As sad as that situation was, for me, the worst case of omugwo happens when there is already friction in the home, before Mom gets there. When things are awry between husband and wife, the presence of a not-so-neutral party can throw conditions into a tailspin! Ruth* and Diran* had an understanding. They had been married for 4 years before their son came, and Ruth had gotten used to Diran’s sometimes domineering and bossy attitude. He was a fantastic man in general, but was very used to having his own way. She had learnt how to ignore him when he got difficult, and knew exactly how to calm him afterwards. A few weeks after their baby was born, Ruth was catching a nap in their living room, after hours of trying to put the baby to sleep. She was awoken by a hungry Diran, asking for his dinner. As he got increasingly cranky and edgy, Ruth called out for the house help, and shut her eyes to blank out his tantrum. She knew him well enough to know he would calm down soon. Alas, Mama Ruth didn’t know that. The next thing they knew, the older woman had charged into the living room, throwing all sorts of insults at Diran, for daring to boss her daughter around in her condition. Before Ruth knew what was happening, Diran had thrown back some choice words at her Mom, and soon, a full scale verbal battle was raging. Ruth tried in vain to diffuse the situation, to no avail. As quick as lightning, her Mother grabbed Diran’s shirt by the collar, and in his struggle to pull away, the shirt had torn. To cut a long story short, a few hours later, Ruth’s Dad and Diran’s parents were in their house, trying to resolve the sticky situation…but this wasn’t to be, as soon both fathers were also exchanging words. Ruth and her baby were bundled out of the house that night, and it took months for any reconciliation to be reached.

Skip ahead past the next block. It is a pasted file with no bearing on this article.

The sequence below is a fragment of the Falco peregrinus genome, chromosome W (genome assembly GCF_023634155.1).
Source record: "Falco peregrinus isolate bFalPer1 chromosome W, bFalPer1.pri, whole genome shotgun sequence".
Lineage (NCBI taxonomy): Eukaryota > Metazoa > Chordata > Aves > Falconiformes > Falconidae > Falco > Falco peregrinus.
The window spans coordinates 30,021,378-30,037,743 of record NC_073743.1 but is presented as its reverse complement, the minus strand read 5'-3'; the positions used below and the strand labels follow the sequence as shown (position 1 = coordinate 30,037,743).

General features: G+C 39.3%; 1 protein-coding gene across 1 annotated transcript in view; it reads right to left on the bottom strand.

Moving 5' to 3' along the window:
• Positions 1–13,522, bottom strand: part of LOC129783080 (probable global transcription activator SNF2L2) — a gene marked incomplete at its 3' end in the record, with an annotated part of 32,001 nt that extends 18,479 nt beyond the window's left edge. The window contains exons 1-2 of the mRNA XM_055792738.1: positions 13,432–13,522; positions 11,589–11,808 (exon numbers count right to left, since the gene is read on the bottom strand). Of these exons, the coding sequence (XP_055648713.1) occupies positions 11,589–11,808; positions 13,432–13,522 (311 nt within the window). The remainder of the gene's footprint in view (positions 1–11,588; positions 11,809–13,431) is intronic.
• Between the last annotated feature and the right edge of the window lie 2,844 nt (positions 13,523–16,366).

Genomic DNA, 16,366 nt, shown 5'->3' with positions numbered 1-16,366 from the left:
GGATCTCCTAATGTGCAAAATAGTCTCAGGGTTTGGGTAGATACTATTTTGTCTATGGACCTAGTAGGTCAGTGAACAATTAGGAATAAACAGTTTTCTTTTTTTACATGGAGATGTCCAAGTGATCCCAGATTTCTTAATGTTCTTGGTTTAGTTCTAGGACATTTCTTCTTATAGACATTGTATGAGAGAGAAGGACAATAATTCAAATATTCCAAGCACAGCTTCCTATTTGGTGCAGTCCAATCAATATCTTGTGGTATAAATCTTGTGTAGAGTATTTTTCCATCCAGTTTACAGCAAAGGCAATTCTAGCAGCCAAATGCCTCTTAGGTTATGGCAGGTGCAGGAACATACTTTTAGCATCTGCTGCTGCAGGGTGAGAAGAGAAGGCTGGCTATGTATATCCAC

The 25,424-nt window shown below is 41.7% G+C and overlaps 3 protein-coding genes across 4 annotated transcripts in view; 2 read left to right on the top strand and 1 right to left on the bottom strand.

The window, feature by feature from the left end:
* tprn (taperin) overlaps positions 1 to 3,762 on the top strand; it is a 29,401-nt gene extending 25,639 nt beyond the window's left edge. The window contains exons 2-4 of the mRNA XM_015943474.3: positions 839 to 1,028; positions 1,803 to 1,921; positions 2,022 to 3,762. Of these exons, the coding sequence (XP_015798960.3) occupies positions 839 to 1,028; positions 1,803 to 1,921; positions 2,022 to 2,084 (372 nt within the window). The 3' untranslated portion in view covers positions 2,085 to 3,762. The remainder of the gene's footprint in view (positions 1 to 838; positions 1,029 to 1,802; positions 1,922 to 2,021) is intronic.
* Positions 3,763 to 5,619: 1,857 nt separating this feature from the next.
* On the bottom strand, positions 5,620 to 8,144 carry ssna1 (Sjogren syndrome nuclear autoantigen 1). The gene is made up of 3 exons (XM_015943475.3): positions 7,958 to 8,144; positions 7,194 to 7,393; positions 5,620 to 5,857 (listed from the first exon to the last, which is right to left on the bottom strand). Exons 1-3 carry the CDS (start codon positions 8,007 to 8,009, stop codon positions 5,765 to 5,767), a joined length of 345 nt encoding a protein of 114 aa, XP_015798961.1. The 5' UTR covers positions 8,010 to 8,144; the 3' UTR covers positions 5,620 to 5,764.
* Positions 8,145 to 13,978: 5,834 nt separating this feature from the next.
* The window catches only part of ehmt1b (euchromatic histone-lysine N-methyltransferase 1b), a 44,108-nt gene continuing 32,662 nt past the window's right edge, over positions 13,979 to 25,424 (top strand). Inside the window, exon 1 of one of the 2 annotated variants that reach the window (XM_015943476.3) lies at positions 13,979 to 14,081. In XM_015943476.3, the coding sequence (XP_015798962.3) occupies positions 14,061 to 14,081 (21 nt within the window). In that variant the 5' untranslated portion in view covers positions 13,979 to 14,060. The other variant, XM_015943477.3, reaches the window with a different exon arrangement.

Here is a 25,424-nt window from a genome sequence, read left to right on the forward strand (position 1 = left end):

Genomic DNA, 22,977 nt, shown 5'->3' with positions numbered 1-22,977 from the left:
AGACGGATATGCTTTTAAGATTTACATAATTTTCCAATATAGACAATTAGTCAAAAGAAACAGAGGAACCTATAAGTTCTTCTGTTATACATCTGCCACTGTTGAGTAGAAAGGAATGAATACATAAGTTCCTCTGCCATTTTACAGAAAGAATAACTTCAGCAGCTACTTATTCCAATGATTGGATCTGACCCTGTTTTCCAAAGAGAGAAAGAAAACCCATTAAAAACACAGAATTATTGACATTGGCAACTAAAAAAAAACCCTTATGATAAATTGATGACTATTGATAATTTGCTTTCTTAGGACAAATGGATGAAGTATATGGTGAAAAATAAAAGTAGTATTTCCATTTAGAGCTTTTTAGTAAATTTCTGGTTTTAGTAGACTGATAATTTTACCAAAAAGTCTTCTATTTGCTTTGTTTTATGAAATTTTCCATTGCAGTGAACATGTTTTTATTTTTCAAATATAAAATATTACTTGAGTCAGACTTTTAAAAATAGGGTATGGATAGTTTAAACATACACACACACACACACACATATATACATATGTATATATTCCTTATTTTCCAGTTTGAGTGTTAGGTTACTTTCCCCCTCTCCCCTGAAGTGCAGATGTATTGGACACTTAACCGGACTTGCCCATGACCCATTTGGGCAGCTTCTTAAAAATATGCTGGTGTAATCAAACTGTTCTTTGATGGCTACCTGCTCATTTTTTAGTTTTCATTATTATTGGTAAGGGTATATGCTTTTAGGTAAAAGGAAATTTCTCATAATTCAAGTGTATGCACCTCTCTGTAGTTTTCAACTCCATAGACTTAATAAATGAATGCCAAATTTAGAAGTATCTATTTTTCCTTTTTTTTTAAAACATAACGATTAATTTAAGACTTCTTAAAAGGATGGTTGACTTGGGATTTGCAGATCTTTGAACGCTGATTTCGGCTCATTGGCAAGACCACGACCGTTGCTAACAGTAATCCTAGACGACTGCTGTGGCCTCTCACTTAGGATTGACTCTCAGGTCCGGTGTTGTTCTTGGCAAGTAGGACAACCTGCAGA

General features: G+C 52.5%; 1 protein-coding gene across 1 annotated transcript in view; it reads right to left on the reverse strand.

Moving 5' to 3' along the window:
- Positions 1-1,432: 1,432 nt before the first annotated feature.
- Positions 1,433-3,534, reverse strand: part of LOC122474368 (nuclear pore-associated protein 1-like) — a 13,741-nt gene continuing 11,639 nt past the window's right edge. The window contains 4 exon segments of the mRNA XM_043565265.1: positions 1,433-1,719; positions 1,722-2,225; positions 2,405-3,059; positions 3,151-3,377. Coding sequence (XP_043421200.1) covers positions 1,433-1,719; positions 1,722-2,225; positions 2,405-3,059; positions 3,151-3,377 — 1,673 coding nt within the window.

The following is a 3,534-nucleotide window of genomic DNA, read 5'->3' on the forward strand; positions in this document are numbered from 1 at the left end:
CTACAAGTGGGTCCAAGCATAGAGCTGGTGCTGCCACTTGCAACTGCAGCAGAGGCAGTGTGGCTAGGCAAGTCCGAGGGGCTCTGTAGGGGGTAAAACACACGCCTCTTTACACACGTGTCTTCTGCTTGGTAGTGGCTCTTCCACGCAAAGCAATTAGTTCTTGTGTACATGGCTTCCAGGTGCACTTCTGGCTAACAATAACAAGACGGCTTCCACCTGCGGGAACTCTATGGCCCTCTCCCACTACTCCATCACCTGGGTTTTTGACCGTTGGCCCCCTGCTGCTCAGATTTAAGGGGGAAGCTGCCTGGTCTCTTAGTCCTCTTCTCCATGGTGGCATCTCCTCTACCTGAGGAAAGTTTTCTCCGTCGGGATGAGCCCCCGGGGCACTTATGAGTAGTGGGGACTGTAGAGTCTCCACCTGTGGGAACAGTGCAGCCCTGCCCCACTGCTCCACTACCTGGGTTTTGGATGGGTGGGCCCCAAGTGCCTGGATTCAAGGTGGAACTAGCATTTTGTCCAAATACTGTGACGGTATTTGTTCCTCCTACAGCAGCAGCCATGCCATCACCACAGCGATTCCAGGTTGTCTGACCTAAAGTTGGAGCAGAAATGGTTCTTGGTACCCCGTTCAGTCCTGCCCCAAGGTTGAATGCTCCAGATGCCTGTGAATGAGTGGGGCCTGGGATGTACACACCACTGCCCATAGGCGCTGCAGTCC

Omugwo can be really tricky indeed! But there are some ways in which it can work! My Mother spent a whole year with me, and, despite the inevitable bickering and irritation once in a while, I loved having her, and was saddened when she left. We were able to make a success of our situation by ensuring that, regardless of how irritated one person made the other feel, there was always mutual respect, love, and appreciation! At any given time, I made her know much I appreciated having her help me, and she, in turn, was always full of praise for me for every triumph I had, or milestone I reached. And, very critically, we had boundaries! Despite how much we told her to sit down and chat, after a few minutes of hanging out with my husband and I, my Mom would always retreat to her bedroom to give us some alone time. Whenever my husband and I got into an argument, and she happened to be within earshot, she would literally sneak away like a mouse, so she could be far away from any such incident. She never interfered in any disagreements or arguments we had, and the one time he tried to pull her into one (by reporting something I had done), she had found a way to diplomatically wriggle out of it. And lastly, even though she came to my house with her own wealth of experience, she respected the fact that it was my home, and didn’t try to change any of my processes or routines. And that way, we were able to have a wonderful arrangement for the entire year that she spent with me, and beyond!